Antonio Cromartie set an unbreakable NFL record Sunday in the Chargers disappointing loss to the Vikings.  When Ryan Longwell’s 57-yd FG attempt fell just barely short, Cromartie was standing there to catch the ball on the back end of the endzone and run it back 109 yards for a TD.  This is Cromartie’s 3rd TD in 2 games, last week against Houston returning and INT as well as recovering a fumble.

 Previously, Chicago superstars Devin Hester and Nathan Vasher as well as Patriot Ellis Hobbs shared the honor with a 108-yd return.


Week 9 Postgame Report – Disappointing

Chargers 17, Vikings 35

A fantastic performance by RB Adrian Peterson with a new NFL-record 296 rushing yds and 3 TDs against a decent San Diego DST, which really didn’t play well today.  The highlight for the Chargers was an NFL-record 109-yd missed FG runback for a TD by Antonio Cromartie, his 3rd TD in 2 games.

Aside from that, the Chargers looked lackluster, much like they did in their 3-game losing streak earlier this season.  Philip Rivers was either overthrowing his receivers or trying to force the pass against a Vikings DST which blitzed frequently and often.  LaDainian Tomlinson and Antonio Gates were completely underutilized, and the few decent catches by Vincent Jackson and Chris Chambers were negated by penalties.

Not one Charger WR or TE caught for over 100 yds or a score.  The only scores came off an LT run and Cromartie’s record-breaking return.  Tomlinson was held to only 40 yds on 16 carries.

Tavaris Jackson was injured again and, again, Brooks Bollinger looked great, tossing a nice TD to rookie WR Sidney Rice.

Mike Scifres, recipient of the AFC Special Teams Player of the Week last week was, once again, spectacular.

With the Packers victory over the Chiefs, San Diego stays tied for 1st atop the AFC West, with Kansas City still possessing the tiebreaker.  The Chargers host defending champion Indianapolis next week.


(2 of the best RBs in the NFL)


Minnesota’s Noisy Dome

 Several teams have complained about the level of noise in the Minneapolis Metrodome.  Green Bay’s coach Mike McCarthy reflects upon games played against the Vikings where extra noise was pumped through the stadium’s PA system, as well as speakers placed just so to affect offensive play by the opponents.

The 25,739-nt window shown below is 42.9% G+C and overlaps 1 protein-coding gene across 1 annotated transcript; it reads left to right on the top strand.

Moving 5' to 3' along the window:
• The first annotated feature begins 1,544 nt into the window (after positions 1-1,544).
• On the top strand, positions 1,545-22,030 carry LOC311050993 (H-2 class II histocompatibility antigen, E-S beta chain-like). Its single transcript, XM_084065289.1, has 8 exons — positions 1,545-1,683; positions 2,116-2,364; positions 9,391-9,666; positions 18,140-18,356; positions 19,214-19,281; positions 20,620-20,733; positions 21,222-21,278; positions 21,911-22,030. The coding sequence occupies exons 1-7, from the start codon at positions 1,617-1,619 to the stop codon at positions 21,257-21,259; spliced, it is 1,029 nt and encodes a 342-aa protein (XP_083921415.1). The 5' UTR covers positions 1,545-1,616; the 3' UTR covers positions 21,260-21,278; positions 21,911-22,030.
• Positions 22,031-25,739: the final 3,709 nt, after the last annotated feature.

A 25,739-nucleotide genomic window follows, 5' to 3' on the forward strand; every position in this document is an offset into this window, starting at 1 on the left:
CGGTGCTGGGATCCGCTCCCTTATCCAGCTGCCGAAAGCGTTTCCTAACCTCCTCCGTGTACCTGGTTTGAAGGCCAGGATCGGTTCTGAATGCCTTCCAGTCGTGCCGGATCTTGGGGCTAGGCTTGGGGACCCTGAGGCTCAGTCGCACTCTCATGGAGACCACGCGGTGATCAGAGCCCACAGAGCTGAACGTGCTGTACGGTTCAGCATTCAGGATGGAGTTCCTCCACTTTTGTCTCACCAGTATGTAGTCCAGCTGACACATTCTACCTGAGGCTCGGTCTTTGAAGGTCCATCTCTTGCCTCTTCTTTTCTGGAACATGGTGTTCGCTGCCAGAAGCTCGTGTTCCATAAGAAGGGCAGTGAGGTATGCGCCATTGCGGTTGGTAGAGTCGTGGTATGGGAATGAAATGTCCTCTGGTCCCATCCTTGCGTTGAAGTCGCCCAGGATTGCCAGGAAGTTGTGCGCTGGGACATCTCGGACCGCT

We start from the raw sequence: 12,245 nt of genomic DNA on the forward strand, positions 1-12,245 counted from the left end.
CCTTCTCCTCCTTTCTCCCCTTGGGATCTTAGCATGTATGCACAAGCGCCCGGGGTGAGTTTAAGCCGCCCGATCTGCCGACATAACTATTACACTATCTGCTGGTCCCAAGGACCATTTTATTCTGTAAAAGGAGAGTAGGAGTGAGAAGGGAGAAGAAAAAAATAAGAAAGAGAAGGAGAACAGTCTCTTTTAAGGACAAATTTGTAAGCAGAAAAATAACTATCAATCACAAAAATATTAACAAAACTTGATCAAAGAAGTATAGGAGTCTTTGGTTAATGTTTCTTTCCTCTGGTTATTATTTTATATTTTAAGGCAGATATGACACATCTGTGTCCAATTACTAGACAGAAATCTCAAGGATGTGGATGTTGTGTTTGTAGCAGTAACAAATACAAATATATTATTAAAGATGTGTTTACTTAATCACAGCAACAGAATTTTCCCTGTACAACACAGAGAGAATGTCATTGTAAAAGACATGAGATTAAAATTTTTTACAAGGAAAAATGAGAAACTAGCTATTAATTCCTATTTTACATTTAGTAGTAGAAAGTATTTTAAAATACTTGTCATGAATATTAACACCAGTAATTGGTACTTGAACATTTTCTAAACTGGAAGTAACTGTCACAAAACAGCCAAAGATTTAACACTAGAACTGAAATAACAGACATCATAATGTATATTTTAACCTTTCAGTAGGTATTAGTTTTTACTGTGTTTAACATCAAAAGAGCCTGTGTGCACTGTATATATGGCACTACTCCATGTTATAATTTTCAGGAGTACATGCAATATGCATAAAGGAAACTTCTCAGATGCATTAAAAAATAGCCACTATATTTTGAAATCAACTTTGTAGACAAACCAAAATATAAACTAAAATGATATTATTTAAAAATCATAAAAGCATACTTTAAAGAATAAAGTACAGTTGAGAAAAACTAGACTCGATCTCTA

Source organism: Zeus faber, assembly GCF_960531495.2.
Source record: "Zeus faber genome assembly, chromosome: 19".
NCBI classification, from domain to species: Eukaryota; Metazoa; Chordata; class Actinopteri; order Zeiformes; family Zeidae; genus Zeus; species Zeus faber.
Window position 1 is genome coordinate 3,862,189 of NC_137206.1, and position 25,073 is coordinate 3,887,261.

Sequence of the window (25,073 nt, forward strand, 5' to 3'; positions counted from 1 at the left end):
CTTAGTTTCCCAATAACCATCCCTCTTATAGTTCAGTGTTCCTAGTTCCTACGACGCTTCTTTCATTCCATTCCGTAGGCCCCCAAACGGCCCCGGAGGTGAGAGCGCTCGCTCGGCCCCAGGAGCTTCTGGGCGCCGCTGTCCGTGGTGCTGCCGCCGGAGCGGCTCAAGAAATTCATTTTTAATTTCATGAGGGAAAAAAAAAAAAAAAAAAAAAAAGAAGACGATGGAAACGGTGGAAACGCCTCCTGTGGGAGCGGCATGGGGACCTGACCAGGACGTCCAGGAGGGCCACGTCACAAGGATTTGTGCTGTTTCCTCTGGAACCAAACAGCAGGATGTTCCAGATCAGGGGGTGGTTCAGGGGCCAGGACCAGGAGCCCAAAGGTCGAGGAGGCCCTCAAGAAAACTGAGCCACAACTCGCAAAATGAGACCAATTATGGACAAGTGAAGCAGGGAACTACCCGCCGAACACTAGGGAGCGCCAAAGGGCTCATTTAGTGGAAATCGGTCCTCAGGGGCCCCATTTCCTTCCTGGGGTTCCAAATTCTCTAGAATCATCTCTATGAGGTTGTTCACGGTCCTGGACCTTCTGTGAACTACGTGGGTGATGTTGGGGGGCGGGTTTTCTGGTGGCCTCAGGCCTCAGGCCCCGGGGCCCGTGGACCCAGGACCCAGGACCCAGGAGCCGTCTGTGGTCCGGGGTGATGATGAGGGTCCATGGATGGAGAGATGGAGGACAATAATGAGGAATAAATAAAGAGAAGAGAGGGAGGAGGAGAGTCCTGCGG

As a result, the NFL has implemented rules governing extraneous noise.  In September 2006, a memo was sent to all teams to reinforce said rules and penalties.

The rules don’t apply to spontaneous noise, only artificial noise and when and how the home team can “encourage” fans to be noisier.  However, there are restrictions on when artificial noise can be played and what home teams can do to coax the crowd.

A)  Home teams are only allowed 4 speakers on the field during the game and they must be between the goal line and the 20-yd line.  Futhermore, they can’t face the opponents’ bench or the field. 

B)  When the visiting team is on offense, any broadcasted noise through the PA system must stop when the play clock resumes.

C)  While less “flagrant” attempts to induce the fans are common (i.e. scoreboard signs to encourage noise), they must stop when the offense breaks the huddle.  More flagrant methods are prohibited.  

D)  All noisemakers are prohibited (i.e. blowhorns, whistles.)

Offenders can be fined up to $50,000 for a first offense.

(Source:  Dougherty, Pete.  Decibel level challenges visitors to the Metrodome.


Honor for Scifres

P Mike Scifres was named AFC Special Teams Player of the Week after the Chargers win over Houston last week.  In typical Scifres fashion, he said his coverage team deserves the attention stating, “All I did was kick the ball,” before giving kudos to his teammates.

And kick the ball he did, netting a career-high 50.2-yd average and a 63-yd punt.  Currently, he ranks 4th in the AFC and hopes to repeat his performance in the dome in Minnesota this week.

Mike Scifres


CB Florence fined $15,000

Last week 5th year CB Drayton Florence delivered a helmet-to-jaw hit on Texans’ QB Matt Schaub.  As a result, Florence has been fined $15k by the NFL.  This was the 2nd straight week Schaub has been eliminated from a game by these types of hits.  Florence said he will appeal, while the Texans’ organization is angry at the fine since Schaub won’t be starting in Week 9 against the Raiders.  Backup Sage Rosenfels will get the start.

Drayton Florence

Week 9 Pre-Game: Chargers (4-3) at Vikings (2-5)

Fresh off their third win in a row, the Chargers are finally in the groove, thanks to the addition of Chris Chambers, the steadiness of Antonio Gates and Philip Rivers and the resurgence of LaDainian Tomlinson and the Chargers DST.  This week they enter the dome in Minnesota to take on the troubled Vikings.

All eyes will be on the battle of the Texas RBs — Minnesota’s stud RB Adrian Peterson and 2006 MVP LaDainian Tomlinson.  Peterson currently has 123 more rushing yds than Tomlinson, and Tomlinson has one more rushing TD.  Both backs have 1 receiving TD apiece; however, Peterson isn’t the passing threat that LT is.  Both DSTs are strong against the rush; San Diego is 7th and Minnesota, 3rd.

The main determining factor will be the passing game and the productivity of the QBs and receivers.  Philip Rivers has shown tremendous improved confidence in his last 3 games and the addition of Chambers to the receiving corps just compounds the arsenal of weapons at his disposal.  For the Vikings, however, having to rely on 3rd string QB Kelly Holcomb is not a winning equation.

The last time these two teams met, San Diego easily won 42-28 and LT had 207 yds from scrimmage and 2 TDs.  Historically, the Chargers have a slight advantage of 5-4 in the series, winning 2 of the last 3 matchups.